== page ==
New insights on the relationship between diet, body weight, inflammation and chronic disease will be presented by nutritional experts in the field at a symposium, “Taming the Fires of Inflammation Through Diet,” sponsored by the California Strawberry Commission at the American Dietetic Association Food and Nutrition Conference and Expo in Honolulu, Hawaii on September 16, 2006. Zhaoping Li, MD, PhD, Associate Professor of Medicine, Center for Human Nutrition, David Geffen School of Medicine at University of California, Los Angeles will share a detailed look at the process of inflammation, discuss the effects of inflammation in normal weight adults, and emerging research from clinical trials looking at strawberry consumption’s impact on inflammation in normal weight adults. Britt Burton- Freeman, PhD, Assistant Research Nutritionist, Department of Nutrition, University of California, Davis will discuss the effects of inflammation in overweight and obese adults and emerging research from clinical trials looking at strawberry consumption’s impact on inflammation in overweight and obese adults. Below is a summary of their presentation.

Zhaoping Li, MD, PhD – “The Secret Killer,” a Time magazine cover story in February 2004 brought inflammation center stage, discussing the role of inflammation in cancer, diabetes, and cardiovascular, pulmonary, neurological, and autoimmune diseases. Inflammation is the first response of the immune system to infection or irritation, causing the production of cytokines. A cascade occurs as various leukocytes cause the initiation and maintenance of inflammation, further stimulated by lymphocytes such as T cells, B cells and antibodies. C-reactive protein (CRP) is produced by the liver in response to cytokine production. High-sensitivity CRP (hs-CRP) has been suggested to predict future cardiovascular events in healthy men and women. In fact, a meta-analysis published in the New England Journal of Medicine indicated that hs-CRP is a stronger predictor of future cardiovascular events than the total cholesterol/HDL cholesterol ratio, LDL cholesterol, total cholesterol, and homocysteine.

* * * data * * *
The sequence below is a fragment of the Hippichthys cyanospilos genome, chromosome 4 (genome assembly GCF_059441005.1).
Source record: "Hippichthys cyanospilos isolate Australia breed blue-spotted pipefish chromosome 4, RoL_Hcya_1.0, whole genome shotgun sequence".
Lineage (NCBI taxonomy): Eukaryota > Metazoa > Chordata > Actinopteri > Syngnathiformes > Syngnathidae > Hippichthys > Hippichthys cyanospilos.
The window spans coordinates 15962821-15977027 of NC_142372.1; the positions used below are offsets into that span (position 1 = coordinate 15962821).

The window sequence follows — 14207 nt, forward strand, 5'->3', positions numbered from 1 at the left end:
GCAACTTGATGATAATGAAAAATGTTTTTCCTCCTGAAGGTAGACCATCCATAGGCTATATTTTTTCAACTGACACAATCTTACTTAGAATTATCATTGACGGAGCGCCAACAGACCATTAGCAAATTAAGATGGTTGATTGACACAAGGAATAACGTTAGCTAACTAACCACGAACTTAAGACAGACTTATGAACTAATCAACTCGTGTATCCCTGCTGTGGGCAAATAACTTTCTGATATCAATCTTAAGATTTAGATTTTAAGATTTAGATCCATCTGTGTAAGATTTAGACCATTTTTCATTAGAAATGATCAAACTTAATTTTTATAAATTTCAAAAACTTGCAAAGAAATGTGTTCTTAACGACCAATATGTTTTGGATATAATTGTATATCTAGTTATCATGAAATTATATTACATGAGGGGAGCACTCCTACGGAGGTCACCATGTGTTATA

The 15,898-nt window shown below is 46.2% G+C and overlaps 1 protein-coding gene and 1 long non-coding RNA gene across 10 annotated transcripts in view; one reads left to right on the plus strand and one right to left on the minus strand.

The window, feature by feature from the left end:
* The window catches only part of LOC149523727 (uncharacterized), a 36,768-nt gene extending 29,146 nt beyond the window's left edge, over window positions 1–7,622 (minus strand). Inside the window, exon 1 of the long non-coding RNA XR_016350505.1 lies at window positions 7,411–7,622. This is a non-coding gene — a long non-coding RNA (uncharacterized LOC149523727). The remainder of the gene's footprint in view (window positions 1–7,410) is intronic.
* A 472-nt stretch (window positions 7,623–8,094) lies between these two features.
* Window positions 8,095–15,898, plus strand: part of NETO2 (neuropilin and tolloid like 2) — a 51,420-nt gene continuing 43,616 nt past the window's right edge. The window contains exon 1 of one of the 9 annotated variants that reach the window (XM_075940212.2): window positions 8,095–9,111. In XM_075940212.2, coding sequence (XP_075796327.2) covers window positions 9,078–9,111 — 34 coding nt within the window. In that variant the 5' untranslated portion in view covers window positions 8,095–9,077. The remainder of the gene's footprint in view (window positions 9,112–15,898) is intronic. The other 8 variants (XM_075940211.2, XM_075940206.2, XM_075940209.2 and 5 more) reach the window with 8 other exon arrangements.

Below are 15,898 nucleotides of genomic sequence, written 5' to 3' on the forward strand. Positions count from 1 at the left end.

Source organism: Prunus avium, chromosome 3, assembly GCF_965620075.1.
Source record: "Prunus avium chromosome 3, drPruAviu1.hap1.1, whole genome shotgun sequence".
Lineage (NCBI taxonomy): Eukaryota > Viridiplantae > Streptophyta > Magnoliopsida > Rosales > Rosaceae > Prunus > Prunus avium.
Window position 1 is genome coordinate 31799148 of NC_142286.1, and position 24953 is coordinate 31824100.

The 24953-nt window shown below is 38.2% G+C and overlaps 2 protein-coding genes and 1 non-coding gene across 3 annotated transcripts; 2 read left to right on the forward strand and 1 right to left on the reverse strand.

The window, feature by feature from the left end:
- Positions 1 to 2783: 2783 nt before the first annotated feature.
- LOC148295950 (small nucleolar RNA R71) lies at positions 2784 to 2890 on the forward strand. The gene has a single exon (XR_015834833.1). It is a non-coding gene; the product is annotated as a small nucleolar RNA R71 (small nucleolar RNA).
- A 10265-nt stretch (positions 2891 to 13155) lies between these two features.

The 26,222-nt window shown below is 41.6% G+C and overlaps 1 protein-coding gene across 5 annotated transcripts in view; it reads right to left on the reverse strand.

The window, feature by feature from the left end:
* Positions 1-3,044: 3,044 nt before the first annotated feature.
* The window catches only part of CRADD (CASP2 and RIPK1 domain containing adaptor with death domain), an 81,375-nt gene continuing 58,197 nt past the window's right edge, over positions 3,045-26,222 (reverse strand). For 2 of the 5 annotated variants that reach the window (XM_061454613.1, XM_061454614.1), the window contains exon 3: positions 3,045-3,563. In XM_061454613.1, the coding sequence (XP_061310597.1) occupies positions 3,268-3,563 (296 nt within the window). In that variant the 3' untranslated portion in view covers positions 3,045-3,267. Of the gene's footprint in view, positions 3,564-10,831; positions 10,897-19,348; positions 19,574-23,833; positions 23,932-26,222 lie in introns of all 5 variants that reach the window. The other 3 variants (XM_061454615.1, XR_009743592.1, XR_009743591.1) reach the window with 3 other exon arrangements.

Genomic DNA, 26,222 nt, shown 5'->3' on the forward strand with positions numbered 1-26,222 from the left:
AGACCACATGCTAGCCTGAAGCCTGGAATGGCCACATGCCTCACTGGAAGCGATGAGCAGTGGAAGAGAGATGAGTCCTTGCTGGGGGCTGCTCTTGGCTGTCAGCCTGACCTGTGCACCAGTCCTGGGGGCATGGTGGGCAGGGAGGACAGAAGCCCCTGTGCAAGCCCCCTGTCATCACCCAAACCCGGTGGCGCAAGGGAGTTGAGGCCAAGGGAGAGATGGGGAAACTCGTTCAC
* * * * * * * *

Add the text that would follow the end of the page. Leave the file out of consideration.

A correlation has been established between inflammation and diet. There is an inverse relationship between phytonutrients, non-nutritive compounds found in fruits and vegetables, and CRP. In a study published in the American Journal of Clinical Nutrition, participants who consumed eight servings of fruits and vegetables per day had significantly lower CRP levels than those who consumed two and five per day. Researchers at UCLA are identifying phytonutrients in strawberries, developing methods to detect strawberry phytonutrients and their biological activities in human blood and urine. They have found that strawberry phytonutrients include flavanoids such as anthocyanins and flavonols, hydrolyzable tannins such as ellagic acid and glycosides, and phenolic acids such as hydroxycinnamic acids and esters. Their research has suggested that bioactives of compounds in human plasma and urine have desirable effects on hs-CRP and inflammation.

Britt Burton-Freeman, PhD – Obesity is a major risk factor for many chronic diseases and increasing adiposity is associated with increased CRP. In fact, multiple studies showed that CRP was significantly higher in overweight and obese individuals than normal weight individuals. Adipose tissue is actually a dynamic tissue with endocrine function. Obesity represents a pro-inflammatory state and weight loss decreases the inflammatory state. Obesity can be a model for studying inflammatory response and researchers are asking the following questions: Can changing the dietary pattern, independent of weight loss, decrease the pro/anti-inflammatory response profile, and reduce disease risk? Can changing the dietary pattern in addition to weight loss augment/enhance the anti- inflammatory benefits of weight loss? Dietary intervention that increases phytonutrient intake does make a difference according to research published in the American Journal of Clinical Nutrition. These bioactive compounds quiet the endothelium, increase anti-oxidant activity, and decrease cytokine synthesis.

Research at UC Davis is focusing on human studies in overweight and obese subjects. Individuals are being fed a Strawberry Intervention diet (4 servings per day) or a Standard Diet. Endpoints being investigated include changes in lipid profile, the inflammatory profile, endothelial function, and oxidative stress.

View from the Lab